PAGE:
A Renovated Paris Apartment With Its 18th-Century Details Left Intact

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A painting by Takesada Matsutani hangs above an India Mahdavi sofa in the living room.
A painting by Takesada Matsutani hangs above an India Mahdavi sofa in the living room. Photo: Eric Laignel/Courtesy of Juan Montoya

Juan Montoya was on his way to Charles de Gaulle when “a good friend called me up to say he had found ‘a jewel of an apartment.’ ” He agreed to stop in for a five-minute look. Despite the fact that the Rue Jacob apartment, in the Sixth Arrondissement, was “completely destroyed, and all chopped up into little rooms that didn’t make sense,” he was taken with its 14-foot ceilings and two “wonderful doors” that open onto a terrace. “I was able to analyze the space, make sense of it, and said, ‘I’ll buy it.’ ”

He realized it was a good idea for him to have a place in Paris, as he has so many clients in Europe, and it’s a convenient stopover for trips to Sweden, where he and his partner, Urban Karlsson, go during the holidays to visit Karlsson’s family. (Montoya ends up staying here four or five times a year.) He’s since transformed it into a livable one-bedroom, restoring the original 18th-century wood beams in the living room and adding a wood-paneled galley kitchen. Montoya puts it simply: “The Bogotá apartment reflects Bogotá, and the Paris apartment reflects Paris.”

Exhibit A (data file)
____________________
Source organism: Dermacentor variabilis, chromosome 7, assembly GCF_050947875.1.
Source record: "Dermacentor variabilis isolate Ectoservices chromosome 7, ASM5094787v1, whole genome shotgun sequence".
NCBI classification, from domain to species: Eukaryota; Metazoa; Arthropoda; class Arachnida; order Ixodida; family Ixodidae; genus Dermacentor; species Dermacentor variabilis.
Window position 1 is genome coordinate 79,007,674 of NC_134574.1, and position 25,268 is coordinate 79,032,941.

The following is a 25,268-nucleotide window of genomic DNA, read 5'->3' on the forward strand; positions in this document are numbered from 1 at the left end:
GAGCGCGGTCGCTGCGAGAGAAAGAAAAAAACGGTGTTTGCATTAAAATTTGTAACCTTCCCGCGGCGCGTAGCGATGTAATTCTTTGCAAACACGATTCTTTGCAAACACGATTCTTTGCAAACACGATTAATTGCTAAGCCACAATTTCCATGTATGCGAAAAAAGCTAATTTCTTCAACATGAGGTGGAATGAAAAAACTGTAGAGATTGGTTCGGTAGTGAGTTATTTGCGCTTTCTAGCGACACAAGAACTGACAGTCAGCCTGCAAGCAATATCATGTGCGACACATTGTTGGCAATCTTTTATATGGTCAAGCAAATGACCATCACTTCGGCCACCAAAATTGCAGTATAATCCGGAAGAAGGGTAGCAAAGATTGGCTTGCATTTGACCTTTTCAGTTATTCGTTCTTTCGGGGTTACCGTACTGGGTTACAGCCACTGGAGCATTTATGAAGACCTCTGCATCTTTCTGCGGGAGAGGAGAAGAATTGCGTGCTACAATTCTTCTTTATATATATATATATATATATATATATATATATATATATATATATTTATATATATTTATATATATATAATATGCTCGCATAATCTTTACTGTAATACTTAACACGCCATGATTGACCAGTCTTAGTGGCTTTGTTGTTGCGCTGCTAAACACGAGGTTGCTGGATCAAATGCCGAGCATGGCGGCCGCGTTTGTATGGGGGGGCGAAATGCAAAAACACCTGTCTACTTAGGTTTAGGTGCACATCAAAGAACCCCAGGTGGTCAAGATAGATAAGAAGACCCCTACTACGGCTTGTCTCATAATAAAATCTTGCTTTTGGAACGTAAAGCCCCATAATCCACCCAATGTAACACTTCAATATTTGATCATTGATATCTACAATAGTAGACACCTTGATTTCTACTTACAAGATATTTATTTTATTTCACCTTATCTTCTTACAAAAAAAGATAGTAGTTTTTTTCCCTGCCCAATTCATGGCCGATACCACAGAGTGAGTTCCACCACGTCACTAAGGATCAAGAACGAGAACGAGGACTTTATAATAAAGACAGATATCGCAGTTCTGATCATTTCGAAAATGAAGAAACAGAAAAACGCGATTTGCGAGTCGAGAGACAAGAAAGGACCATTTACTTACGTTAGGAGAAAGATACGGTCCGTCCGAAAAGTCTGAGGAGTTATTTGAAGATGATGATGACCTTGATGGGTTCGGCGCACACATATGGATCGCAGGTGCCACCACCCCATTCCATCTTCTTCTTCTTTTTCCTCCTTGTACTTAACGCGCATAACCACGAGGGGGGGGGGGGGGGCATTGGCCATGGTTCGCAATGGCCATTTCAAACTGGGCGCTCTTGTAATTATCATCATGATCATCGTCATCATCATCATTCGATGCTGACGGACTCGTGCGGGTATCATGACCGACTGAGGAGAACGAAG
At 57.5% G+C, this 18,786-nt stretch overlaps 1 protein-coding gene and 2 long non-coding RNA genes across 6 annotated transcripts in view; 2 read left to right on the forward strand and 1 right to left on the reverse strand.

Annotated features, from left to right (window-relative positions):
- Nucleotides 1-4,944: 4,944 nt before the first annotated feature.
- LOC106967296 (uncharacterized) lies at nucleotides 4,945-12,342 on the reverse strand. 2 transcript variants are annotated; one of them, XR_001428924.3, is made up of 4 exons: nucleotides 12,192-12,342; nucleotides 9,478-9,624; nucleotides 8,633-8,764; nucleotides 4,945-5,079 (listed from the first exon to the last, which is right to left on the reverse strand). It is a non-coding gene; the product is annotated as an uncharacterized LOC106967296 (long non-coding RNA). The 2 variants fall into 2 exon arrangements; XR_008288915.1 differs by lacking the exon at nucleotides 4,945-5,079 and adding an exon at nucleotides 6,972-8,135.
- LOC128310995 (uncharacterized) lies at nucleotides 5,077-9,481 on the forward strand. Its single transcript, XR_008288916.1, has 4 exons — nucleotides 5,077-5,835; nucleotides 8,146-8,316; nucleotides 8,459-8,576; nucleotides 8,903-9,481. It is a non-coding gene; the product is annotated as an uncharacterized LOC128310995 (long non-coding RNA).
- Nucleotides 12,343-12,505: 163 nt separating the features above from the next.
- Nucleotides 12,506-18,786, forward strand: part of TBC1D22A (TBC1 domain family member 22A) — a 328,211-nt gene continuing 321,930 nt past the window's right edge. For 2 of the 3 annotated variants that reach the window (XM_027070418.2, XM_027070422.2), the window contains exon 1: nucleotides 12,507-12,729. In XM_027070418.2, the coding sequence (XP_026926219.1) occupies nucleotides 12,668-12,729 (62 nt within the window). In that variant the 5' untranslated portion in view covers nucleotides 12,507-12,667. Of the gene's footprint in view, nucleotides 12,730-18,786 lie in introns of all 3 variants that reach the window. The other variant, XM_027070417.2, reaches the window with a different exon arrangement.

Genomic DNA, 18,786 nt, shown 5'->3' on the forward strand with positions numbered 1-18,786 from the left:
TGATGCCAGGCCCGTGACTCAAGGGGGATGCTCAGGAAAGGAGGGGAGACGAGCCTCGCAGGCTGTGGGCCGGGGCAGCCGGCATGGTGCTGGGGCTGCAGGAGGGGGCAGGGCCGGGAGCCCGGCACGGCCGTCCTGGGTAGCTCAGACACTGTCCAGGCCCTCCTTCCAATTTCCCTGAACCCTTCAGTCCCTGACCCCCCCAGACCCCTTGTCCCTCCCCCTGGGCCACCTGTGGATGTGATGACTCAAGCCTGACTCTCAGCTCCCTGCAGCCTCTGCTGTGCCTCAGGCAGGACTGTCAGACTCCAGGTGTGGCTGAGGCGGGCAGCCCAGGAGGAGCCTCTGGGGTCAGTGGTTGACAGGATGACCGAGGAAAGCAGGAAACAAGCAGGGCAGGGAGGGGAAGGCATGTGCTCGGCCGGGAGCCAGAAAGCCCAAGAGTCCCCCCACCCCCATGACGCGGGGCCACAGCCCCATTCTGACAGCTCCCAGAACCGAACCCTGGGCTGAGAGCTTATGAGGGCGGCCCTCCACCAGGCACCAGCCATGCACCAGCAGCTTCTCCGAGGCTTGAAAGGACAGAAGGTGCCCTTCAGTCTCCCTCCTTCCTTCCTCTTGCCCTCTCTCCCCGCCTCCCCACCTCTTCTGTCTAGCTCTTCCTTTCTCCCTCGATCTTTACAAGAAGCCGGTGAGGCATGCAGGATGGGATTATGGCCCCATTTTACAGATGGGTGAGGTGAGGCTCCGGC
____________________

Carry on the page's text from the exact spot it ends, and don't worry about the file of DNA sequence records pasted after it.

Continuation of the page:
The living room (above): A painting by Takesada Matsutani* hangs above an India Mahdavi sofa. The slate coffee table and the sharkskin cabinet between the windows were both designed by Montoya. The curtain fabric is by Dedar.

The hallway. Photo: Eric Laignel/Courtesy of Juan Montoya

The hallway: The floor is 18th-century recycled wood. The white-plaster light fixtures are by Manuela Zervudachi.

The mantelpiece. Photo: Eric Laignel/Courtesy of Juan Montoya

The mantelpiece: The aluminum Slice chair by Mathias Bengtsson was bought at Barry Friedman.

The kitchen. Photo: Eric Laignel/Courtesy of Juan Montoya

The kitchen has a blackboard wall.

The bathroom. Photo: Eric Laignel/Courtesy of Juan Montoya

The bathroom: The sink was custom designed by Montoya.

*This article appears in the October 5, 2015 issue of New York Magazine.

*An earlier version of this article misspelled Takesada Matsutani’s name.

A Renovated Paris Flat With 18th-Century Details